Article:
I said I was going to write about leadership and management books this week, but something more interesting intervened. I spent some time in the Teach for America offices, and it really got me thinking.
As most of you know, TFA has been remarkably successful doing what many in education predicted was impossible: placing graduates of the country’s most prestigious universities in our highest-need classrooms. TFA’s ambition, drive, and discipline are legendary, and their results speak for themselves. In 1990, TFA started with a corps of 500. Since then, 17,000 have joined TFA nationwide. About 1,000 TFA teachers are currently teaching at the DOE, and many TFA alumni have moved into DOE leadership roles. (In fact, sixty-five percent of TFA alumni in the New York region stay in education.) TFA continues to grow like crazy, and to attract far more applicants than it can accept. In 2006, 10 percent of the graduating classes from Amherst and Yale, 7 percent from Caltech, and 6 percent from Columbia, Northwestern and Rice applied to TFA. Outcome-based research studies differ to some extent, but on balance, I’m willing to conclude that TFA teachers are on average at least as effective as traditionally prepared teachers, and some studies have found them to be more effective, especially in math.
I think there is a lot to learn from TFA’s extraordinary organizational accomplishments in the face of obstacles many thought were insurmountable. It looks to me like they excel in three important domains:
They are relentlessly clear about what they believe. TFA proclaims that the achievement gap in this country is shameful and intolerable; that it cannot be blamed on poor children and their families; and that it can and must be changed. Here’s an excerpt from the TFA website:
“Each year, a Gallup poll asks the general public why we have low educational outcomes in low-income communities. Out of 20 options, the public answers that the top factors are lack of student motivation, lack of parental involvement, and home-life issues. In answer to the same question with the same 20 options, our corps members respond at the end of their two-year teaching commitments that the top factors are teacher quality, school leadership, and expectations of students. Based on their experiences working with students and families, corps members believe we have an achievement gap in our country not because kids lack motivation or families don't care, but rather because of the choices we're making as a society…..Teach For America alumni are working from all sectors to challenge the prevailing notions about educational inequity, and in turn to inform our priorities, policies, and practices in important ways.”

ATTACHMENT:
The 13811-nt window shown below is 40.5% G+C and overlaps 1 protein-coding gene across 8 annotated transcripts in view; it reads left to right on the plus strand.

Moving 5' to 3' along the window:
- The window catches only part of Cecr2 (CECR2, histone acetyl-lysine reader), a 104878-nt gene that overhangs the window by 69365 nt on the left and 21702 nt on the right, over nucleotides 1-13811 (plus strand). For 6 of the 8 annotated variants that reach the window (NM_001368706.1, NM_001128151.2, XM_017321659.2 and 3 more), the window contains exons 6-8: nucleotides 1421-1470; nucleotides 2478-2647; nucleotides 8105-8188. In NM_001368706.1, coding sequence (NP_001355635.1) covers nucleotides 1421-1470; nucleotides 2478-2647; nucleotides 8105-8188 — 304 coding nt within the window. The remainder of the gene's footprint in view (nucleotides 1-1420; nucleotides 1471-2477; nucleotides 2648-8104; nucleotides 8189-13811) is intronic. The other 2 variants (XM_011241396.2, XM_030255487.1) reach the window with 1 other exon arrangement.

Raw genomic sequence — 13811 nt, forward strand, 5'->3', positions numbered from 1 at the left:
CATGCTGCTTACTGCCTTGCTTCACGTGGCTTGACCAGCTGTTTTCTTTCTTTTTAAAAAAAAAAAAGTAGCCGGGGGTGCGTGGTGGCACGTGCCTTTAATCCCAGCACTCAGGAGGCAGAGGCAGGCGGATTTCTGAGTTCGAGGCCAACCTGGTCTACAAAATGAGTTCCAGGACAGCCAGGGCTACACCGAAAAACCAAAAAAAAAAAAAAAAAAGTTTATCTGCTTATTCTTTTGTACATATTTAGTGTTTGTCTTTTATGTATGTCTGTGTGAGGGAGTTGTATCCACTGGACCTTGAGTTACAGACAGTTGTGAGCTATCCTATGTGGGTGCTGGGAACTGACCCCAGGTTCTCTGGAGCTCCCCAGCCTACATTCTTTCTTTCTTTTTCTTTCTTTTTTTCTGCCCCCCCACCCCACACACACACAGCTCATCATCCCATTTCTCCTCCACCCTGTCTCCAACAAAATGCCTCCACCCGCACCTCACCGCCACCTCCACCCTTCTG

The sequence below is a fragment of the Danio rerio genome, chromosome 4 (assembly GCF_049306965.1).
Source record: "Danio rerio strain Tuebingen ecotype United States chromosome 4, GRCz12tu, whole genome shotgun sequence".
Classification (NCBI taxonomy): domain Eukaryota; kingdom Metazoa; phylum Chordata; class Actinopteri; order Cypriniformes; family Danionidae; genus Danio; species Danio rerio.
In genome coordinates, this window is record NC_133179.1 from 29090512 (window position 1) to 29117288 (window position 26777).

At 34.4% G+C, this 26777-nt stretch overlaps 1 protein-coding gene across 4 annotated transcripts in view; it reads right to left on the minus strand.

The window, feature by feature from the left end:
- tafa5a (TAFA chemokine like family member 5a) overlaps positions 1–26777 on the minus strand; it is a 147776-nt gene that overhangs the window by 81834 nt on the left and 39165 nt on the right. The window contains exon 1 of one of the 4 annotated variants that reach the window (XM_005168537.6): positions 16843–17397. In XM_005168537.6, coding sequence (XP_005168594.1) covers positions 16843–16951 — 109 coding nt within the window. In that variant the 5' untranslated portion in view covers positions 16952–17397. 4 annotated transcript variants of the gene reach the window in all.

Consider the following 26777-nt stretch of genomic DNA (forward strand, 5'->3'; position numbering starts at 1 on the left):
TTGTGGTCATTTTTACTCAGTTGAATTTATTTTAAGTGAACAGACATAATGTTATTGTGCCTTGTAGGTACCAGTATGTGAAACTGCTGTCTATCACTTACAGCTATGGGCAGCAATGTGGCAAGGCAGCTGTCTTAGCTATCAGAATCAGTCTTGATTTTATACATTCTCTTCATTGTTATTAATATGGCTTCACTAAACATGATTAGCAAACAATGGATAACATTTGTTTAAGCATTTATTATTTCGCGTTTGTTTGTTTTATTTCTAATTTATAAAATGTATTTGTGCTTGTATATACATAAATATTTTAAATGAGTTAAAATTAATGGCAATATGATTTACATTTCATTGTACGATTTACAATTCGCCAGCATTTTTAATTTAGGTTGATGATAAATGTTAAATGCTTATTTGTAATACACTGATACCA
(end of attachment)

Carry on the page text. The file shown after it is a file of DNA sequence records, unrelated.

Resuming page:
My bet is you wouldn’t hang around TFA long if you were willing to justify the status quo as out of educators’ control.
The culture is built around taking personal responsibility. This is clear from the TFA core values, which are prominently posted on the New York office wall, visible to employees, applicants, and visitors the minute they step off the elevator:
Relentless pursuit of results - We assume personal responsibility for achieving ambitious, measurable results in pursuit of our vision. We persevere in the face of challenges, seek resources to ensure the best outcomes, and work towards our goals with a sense of purpose and urgency.
Sense of possibility- We approach our work with optimism, think boldly, and greet new ideas openly.
Disciplined thought - We think critically and strategically in search of the best answers and approaches, reflect on past experiences and data to draw lessons for the future, and make choices that are deeply rooted in our mission.
Respect and humility- We value all who are engaged in this challenging work. We keep in mind the limitations of our own experiences and actively seek out diverse perspectives.
Integrity- We ensure alignment between our actions and our beliefs, engage in honest self-scrutiny, and do what's right for the broader good.
Imagine if you wrote an honest description of what the public education bureaucracy is seen as valuing in these domains. How would it contrast to the TFA values?
They live a concrete vision of service to others. This one gets at a key distinction we work on every day in DHR. TFA has made itself an important force in an entrenched national educational system that is known for being hostile to outsiders, and in which few other change agents have gained similar traction. I think that TFA’s success has something to do with the fact that they view educators as valued clients, whose trust and business they must earn. Nobody forces school systems to work with TFA. TFA listens closely to the needs of the schools, principals, and superintendents that they serve, and they design processes and structures that work for their clients, not that are convenient for them. To put it in “DOE terms”, it’s a culture built for performance, not compliance. The leaders at TFA know that they will not accomplish their larger goal of serving kids if they cannot offer great service to the schools they work with.
Of course, it’s a lot easier to build a culture when you have to earn your clients from Day 1….you get it right or the organization ceases to exist. But it’s worth asking: what would happen if schools got to choose whether to do business with DHR? As we redesign HR processes, make the hard transitions to bring HRConnect to fruition, support reorganizations, and continue the work of transforming DHR, I hope we keep asking: what would happen if we had to compete for the right to serve kids? Would we earn it?